Fischer, Alexander W.
    Stockholm University, Faculty of Science, Department of Molecular Biosciences, The Wenner-Gren Institute. University Medical Center Hamburg Eppendor, Germany.
    Cannon, Barbara
    Stockholm University, Faculty of Science, Department of Molecular Biosciences, The Wenner-Gren Institute.
    Nedergaard, Jan
    Stockholm University, Faculty of Science, Department of Molecular Biosciences, The Wenner-Gren Institute.
    Glucocorticoid-Induced Obesity Develops Independently of UCP12019In: Cell reports, ISSN 2211-1247, E-ISSN 2211-1247, Vol. 27, no 6, p. 1686-1698Article in journal (Refereed)
    Abstract [en]

    An excess of glucocorticoids leads to the development of obesity in both mice and humans, but the mechanism for this is unknown. Here, we determine the extent to which decreased BAT thermogenic capacity (as a result of glucocorticoid treatment) contributes to the development of obesity. Contrary to previous suggestions, we show that only in mice housed at thermoneutrality (30 degrees C) does corticosterone treatment reduce total BAT UCP1 protein. This reduction is reflected in reduced brown adipocyte cellular and mitochondrial UCP1-dependent respiration. However, glucocorticoid-induced obesity develops to the same extent in animals housed at 21 degrees C and 30 degrees C, whereas total BAT UCP1 protein levels differ 100-fold between the two groups. In corticosterone-treated wild-type and UCP1 knockout mice housed at 30 degrees C, obesity also develops to the same extent. Thus, our results demonstrate that the development of glucocorticoid-induced obesity is not caused by a decreased UCP1-dependent thermogenic capacity.

  • 7.
    Luijten, Ineke H. N.
    et al.
    Stockholm University, Faculty of Science, Department of Molecular Biosciences, The Wenner-Gren Institute.
    Cannon, Barbara
    Stockholm University, Faculty of Science, Department of Molecular Biosciences, The Wenner-Gren Institute.
    Nedergaard, Jan
    Stockholm University, Faculty of Science, Department of Molecular Biosciences, The Wenner-Gren Institute.
    Glucocorticoids and Brown Adipose Tissue: Do glucocorticoids really inhibit thermogenesis?2019In: Molecular Aspects of Medicine, ISSN 0098-2997, E-ISSN 1872-9452, Vol. 68, p. 42-59Article, review/survey (Refereed)
    Abstract [en]

    A reduction in the thermogenic activity of brown adipose tissue (BAT) is presently discussed as a possible determinant for the development of obesity in humans. One group of endogenous factors that could potentially affect BAT activity is the glucocorticoids (e.g. cortisol). We analyse here studies examining the effects of alterations in glucocorticoid signaling on BAT recruitment and thermogenic capacity. We find that irrespective of which manipulation of glucocorticoid signaling is examined, a seemingly homogeneous picture of lowered thermogenic capacity due to glucocorticoid stimulation is apparently obtained: e.g. lowered uncoupling protein 1 (UCP1) protein levels per mg protein, and an increased lipid accumulation in BAT. However, further analyses generally indicate that these effects result from a dilution effect rather than a true decrease in total capacity; the tissue may thus be said to be in a state of pseudo-atrophy. However, under conditions of very low physiological stimulation of BAT, glucocorticoids may truly inhibit Ucp1 gene expression and consequently lower total UCP1 protein levels, but the metabolic effects of this reduction are probably minor. It is thus unlikely that glucocorticoids affect organismal metabolism and induce the development of obesity through alterations of BAT activity.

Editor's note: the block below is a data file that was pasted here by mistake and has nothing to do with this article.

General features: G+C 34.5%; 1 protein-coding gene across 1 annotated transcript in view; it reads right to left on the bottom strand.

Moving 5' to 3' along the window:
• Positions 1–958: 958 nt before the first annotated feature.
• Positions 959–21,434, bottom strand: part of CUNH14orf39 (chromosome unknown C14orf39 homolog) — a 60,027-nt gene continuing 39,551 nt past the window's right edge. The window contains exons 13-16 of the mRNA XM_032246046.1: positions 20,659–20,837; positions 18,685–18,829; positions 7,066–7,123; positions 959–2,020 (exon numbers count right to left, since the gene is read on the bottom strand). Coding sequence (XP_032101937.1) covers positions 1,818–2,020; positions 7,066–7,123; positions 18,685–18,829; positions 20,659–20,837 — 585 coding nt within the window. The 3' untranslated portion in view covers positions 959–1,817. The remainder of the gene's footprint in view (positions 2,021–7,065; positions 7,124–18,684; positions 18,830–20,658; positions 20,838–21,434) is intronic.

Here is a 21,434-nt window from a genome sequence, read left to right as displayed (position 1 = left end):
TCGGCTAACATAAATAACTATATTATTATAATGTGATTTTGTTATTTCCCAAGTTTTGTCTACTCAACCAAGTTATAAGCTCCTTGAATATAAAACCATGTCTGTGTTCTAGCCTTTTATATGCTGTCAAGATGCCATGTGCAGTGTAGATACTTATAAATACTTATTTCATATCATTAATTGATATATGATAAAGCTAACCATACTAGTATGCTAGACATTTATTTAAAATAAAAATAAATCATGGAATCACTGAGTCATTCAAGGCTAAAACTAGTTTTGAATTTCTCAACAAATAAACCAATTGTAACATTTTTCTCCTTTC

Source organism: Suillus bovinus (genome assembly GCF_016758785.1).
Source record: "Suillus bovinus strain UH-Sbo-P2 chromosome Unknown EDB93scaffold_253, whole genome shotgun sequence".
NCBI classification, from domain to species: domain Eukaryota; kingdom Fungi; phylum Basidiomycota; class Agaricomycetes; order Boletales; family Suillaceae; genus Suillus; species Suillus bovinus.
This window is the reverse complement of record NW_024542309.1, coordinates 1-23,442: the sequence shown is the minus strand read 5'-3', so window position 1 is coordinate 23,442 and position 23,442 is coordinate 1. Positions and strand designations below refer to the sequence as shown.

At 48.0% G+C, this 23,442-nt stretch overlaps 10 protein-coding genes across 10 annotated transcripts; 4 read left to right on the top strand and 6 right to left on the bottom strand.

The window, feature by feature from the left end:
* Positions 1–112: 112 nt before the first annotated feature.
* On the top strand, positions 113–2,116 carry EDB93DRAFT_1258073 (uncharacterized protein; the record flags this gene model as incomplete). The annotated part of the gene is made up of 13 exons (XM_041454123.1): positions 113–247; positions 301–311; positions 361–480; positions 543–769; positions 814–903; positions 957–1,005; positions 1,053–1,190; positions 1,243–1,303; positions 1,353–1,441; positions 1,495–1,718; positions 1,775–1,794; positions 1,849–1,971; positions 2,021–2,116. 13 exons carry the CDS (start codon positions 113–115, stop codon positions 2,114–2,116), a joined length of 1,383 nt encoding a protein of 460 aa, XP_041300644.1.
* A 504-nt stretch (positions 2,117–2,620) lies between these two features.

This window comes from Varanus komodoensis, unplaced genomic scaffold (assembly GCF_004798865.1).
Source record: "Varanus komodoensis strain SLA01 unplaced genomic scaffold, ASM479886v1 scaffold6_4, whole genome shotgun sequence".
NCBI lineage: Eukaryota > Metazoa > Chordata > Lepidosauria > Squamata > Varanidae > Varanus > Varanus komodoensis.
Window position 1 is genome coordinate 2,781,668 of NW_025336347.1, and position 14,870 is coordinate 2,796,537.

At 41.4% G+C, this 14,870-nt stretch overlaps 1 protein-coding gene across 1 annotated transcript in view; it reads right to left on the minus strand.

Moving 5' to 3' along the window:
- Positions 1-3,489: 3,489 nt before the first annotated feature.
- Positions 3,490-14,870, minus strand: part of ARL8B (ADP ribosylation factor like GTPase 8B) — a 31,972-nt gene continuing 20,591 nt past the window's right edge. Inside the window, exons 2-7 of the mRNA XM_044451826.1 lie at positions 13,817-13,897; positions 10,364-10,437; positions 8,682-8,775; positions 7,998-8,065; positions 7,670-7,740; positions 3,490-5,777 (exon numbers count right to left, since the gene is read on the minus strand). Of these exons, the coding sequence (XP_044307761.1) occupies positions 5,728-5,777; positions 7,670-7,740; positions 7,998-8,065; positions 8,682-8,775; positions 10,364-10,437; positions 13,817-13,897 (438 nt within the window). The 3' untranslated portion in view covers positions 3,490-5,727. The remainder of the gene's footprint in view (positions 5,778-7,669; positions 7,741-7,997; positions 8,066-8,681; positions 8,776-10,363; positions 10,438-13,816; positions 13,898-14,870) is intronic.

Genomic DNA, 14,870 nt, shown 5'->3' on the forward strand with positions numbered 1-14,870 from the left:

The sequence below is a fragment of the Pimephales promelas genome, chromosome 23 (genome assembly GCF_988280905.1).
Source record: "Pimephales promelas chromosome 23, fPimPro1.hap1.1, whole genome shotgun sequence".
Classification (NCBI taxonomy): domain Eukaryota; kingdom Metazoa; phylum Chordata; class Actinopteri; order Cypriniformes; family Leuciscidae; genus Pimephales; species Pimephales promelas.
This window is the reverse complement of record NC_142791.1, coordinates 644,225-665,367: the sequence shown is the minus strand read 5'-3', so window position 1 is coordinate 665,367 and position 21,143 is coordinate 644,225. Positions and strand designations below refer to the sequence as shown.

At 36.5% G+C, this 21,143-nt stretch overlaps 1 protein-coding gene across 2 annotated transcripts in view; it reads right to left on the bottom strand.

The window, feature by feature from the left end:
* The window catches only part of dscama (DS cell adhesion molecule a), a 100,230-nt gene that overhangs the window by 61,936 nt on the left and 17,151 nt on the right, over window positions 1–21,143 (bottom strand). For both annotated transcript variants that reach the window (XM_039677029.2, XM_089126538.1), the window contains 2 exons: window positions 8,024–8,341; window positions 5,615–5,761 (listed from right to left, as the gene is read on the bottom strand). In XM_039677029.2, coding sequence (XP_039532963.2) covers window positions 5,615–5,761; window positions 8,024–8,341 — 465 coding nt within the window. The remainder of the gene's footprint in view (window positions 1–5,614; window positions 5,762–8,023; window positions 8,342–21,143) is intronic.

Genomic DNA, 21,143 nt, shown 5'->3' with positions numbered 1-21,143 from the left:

• 8.
    Luijten, Ineke H. N.
    et al.
    Stockholm University, Faculty of Science, Department of Molecular Biosciences, The Wenner-Gren Institute.
    Feldmann, Helena M.
    Stockholm University, Faculty of Science, Department of Molecular Biosciences, The Wenner-Gren Institute.
    von Essen, Gabriella
    Stockholm University, Faculty of Science, Department of Molecular Biosciences, The Wenner-Gren Institute.
    Cannon, Barbara
    Stockholm University, Faculty of Science, Department of Molecular Biosciences, The Wenner-Gren Institute.
    Nedergaard, Jan
    Stockholm University, Faculty of Science, Department of Molecular Biosciences, The Wenner-Gren Institute.
    In the absence of UCP1-mediated diet-induced thermogenesis, obesity is augmented even in the obesity-resistant 129S mouse strain2019In: American Journal of Physiology. Endocrinology and Metabolism, ISSN 0193-1849, E-ISSN 1522-1555, Vol. 316, no 5, p. E729-E740Article in journal (Refereed)
    Abstract [en]

    The attractive tenet that recruitment and activation of brown adipose tissue (BAT) and uncoupling protein 1 (UCP1) could counteract the development of obesity and its comorbidities in humans has been experimentally corroborated mainly by experiments demonstrating that UCP1-ablated mice on a C57B1/6 background (exempt from thermal stress) become more obese when fed a high-fat diet. However, concerns may be raised that this outcome of UCP1 ablation is restricted to this very special inbred and particularly obesity-prone mouse strain. Therefore, we have examined to which degree UCP1 ablation has similar metabolic effects in a mouse strain known to be obesity resistant: the 129S strain. For this, male 129S2/sv or 129SV/Pas mice and corresponding UCP1-knockout mice were fed chow or a high-fat or a cafeteria diet for 4 w.k. The absence of UCP1 augmented obesity (weight gain, body fat mass, %body fat, fat depot size) in high-fat diet- and cafeteria-fed mice, with a similar or lower food intake, indicating that, when present, UCP1 indeed decreases metabolic efficiency. The increased obesity was due to a decrease in energy expenditure. The consumption of a high-fat or cafeteria diet increased total BAT UCP1 protein levels in wild-type mice, and correspondingly. high-fat diet and cafeteria diet-fed mice demonstrated increased norepinephrine-induced oxygen consumption. There was a positive correlation between body fat and total BAT UCP1 protein content. No evidence for diet-induced adrenergic thermogenesis was found in UCP1-ablated mice. Thus, the obesity-reducing effect of UCP1 is not restricted to a particular, and perhaps not representative, mouse strain.